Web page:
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Clichés: Target and Dart Pictures

Not another target with darts! So what visual do you use instead?


How many times have you seen slides that include pictures of targets and darts, especially when the presenter wanted to emphasize that targets need to be met, or wanted to celebrate the success of a target met? OK, that last sentence itself sounded so clichéd! Imagine how clichéd that slide must appear to the audience?

And yet you can be even more clichéd! A quick Google image search for “target and darts” shows that every target is red in color and also looks so much like the logo of a well-known chain in the US – see Figure 1 below!

All targets are the same
Figure 1: All targets are the same!

So what can we do now to find some alternative visual ideas? To express similar concepts using different visuals, we will first have to explore what targets and darts represent in the first place:

  • Darts is a very common English sport. A dartboard is placed on a wall, and small darts that look more or less like miniature javelins are used to throw at the bull's eye. This bull’s eye forms the center of the board and is the “right spot”. The whole sport represents hitting at the right spot, which visually represents the right clue or the perfect aim at the target.
  • Targets and darts denote accuracy and precision while aiming at a spot.
  • They can also represent the skill of a person.
  • One requires absolute focus to hit straight at the target. Therefore, this visual concept can also denote an individual's level of concentration, minus their distraction!

Now let us think about alternatives for the cliché that target and dart graphics represents – as discussed in our  Overcoming Clichés in Pictures article, we will explore four directions:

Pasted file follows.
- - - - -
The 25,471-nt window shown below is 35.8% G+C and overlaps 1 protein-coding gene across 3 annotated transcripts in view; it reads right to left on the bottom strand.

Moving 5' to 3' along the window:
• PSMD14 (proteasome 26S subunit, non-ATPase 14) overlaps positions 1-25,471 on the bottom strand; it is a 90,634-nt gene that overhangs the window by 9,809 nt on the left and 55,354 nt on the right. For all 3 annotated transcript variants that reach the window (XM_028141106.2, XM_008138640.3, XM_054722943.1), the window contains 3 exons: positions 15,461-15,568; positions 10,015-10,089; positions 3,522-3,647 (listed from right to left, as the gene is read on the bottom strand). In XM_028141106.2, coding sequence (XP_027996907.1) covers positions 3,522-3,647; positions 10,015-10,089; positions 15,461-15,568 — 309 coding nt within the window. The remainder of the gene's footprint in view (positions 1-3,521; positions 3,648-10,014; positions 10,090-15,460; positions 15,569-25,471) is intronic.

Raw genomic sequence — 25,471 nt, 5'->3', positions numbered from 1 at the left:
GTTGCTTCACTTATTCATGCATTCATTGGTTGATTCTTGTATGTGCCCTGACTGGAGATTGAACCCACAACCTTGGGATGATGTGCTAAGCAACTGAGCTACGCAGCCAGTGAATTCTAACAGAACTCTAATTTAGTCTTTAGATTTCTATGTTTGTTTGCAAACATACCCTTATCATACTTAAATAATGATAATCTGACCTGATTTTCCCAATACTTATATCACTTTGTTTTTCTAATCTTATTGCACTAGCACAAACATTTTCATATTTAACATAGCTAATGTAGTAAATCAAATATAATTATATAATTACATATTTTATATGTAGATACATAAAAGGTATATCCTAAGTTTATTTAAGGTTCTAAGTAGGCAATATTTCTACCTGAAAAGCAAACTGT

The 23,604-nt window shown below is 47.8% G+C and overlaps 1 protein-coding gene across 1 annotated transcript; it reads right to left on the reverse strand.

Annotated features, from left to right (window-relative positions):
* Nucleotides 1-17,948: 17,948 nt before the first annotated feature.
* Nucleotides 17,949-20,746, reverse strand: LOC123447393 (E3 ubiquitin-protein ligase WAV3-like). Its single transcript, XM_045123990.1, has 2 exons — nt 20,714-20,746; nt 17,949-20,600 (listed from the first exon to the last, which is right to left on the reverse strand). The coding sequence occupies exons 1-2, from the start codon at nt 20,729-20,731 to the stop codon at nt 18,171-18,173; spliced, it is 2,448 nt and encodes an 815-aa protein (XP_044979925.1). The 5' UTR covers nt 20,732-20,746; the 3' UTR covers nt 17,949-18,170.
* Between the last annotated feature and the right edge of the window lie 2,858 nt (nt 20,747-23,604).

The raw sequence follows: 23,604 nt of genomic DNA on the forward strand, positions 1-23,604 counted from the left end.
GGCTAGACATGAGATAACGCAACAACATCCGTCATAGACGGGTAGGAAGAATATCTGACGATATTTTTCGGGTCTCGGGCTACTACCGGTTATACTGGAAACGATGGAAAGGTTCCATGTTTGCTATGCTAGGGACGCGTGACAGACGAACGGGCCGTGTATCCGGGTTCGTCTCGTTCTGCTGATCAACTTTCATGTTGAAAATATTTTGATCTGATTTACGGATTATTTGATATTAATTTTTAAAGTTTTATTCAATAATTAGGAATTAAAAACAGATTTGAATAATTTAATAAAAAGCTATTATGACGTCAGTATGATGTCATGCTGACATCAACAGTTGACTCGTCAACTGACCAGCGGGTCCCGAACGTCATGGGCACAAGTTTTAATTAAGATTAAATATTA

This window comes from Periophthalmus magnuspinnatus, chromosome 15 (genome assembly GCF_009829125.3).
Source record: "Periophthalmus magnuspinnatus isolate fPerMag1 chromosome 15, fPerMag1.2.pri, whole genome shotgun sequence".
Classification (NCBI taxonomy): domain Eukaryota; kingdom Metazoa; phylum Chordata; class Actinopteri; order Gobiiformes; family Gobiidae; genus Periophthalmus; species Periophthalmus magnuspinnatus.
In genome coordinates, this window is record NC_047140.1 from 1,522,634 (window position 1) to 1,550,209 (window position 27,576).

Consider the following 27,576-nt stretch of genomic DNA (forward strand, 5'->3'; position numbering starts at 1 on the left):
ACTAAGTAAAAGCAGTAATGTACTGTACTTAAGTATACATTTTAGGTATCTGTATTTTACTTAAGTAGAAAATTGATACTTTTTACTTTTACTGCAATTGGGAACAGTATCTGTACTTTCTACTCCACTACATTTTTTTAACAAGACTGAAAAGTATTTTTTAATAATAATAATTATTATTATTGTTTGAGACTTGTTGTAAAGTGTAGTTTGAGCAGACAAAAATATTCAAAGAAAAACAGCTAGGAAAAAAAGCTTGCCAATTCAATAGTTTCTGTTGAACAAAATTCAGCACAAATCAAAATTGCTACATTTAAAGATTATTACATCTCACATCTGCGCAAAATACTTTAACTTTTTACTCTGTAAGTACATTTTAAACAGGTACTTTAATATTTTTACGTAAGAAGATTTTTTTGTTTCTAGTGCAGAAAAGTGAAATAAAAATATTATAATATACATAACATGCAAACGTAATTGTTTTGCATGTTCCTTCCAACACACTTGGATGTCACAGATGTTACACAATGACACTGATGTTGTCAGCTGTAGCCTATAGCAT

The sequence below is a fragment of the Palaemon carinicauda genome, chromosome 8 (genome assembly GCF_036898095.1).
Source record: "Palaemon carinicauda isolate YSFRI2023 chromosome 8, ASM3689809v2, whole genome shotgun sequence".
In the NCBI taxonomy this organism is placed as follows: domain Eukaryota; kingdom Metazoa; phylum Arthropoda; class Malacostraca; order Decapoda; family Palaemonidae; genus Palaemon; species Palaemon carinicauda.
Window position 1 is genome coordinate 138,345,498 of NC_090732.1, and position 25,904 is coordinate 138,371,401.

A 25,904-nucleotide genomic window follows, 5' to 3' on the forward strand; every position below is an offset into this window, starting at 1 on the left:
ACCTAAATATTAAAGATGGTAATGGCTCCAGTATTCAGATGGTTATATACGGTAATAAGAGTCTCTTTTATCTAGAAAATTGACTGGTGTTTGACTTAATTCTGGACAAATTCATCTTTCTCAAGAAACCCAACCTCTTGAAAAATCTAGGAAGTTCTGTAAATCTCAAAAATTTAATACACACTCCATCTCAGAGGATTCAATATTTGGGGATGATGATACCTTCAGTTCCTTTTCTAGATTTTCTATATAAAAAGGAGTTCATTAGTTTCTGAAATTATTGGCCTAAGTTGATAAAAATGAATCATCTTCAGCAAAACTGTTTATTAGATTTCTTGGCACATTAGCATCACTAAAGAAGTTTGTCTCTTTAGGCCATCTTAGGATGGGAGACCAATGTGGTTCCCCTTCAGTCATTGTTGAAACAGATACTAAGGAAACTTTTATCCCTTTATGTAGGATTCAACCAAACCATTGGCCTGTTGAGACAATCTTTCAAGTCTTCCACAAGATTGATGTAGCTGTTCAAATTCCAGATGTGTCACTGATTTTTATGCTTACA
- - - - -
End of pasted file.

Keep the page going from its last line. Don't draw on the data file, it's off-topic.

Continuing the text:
Think Creative:

What will creative alternatives to the targets and darts visual concept be? Here are some thoughts:

  1. You could use a bowling alley to represent a target you want to aim.
  2. Other ways to express similar visual concepts would be with pictures of slingshots, gun shots, or arrows.
  3. To represent accuracy, you could show geometrical instruments such as a caliper.
  4. To show diligence, you can show a needle and thread.

Think Creative

If this section did not help, move on to the next one.

Think Profound:

If any of the options in the preceding section did not work for you, then it is possible that you have to use targets and darts as your visual thought. That’s not a reason to worry because there’s so much more that you can do differently within the ambit of the same thought – here are some ideas:

  • Can you choose either a target or only darts, and not both of them together?
  • What if you showed gun shots on the target board?
  • Consider showing many darts from another perspective, and show no target at all?
  • Could you show an exaggerated close-up instead?
  • What if you showed both the target and darts, but with the darts not hitting the bull’s eye?

Think Profound

If this section did not help, move on to the next one.

Think Logical:

We now come to the logical part in our brainstorming exercise when we need to explore non-conventional or different visual forms. Here are some concepts that you can use to go further:

  • Will an info-graphic or a diagram work better than a conventional photograph?
  • Can you doodle something on a tablet or even draw on paper – and then scan or photograph it?
  • Can you use a chart or a graph instead, especially if you have some figures to accompany the slide?

Think Logical

If this section did not help, move on to the next one.

Think Again:

If you have come so far to read what we are writing next, then there can be two reasons. First of all you may have found a solution to your problem but are still curious about other approaches. Alternatively, you may really have found no solution – and want to know what can you do next? For those in the latter group, the only option left is to look at a completely different visual concept for your content.

Think Again

Rather than lose more time by progressing in a direction where you cannot reach a conclusion, it’s best to start all over again!

See Also:
Clichés: Handshake Pictures
Clichés: Globe Pictures
Clichés: Phone Operator Pictures 
Clichés: Teamwork Pictures
Clichés: Light Bulb Pictures

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since November 02, 2000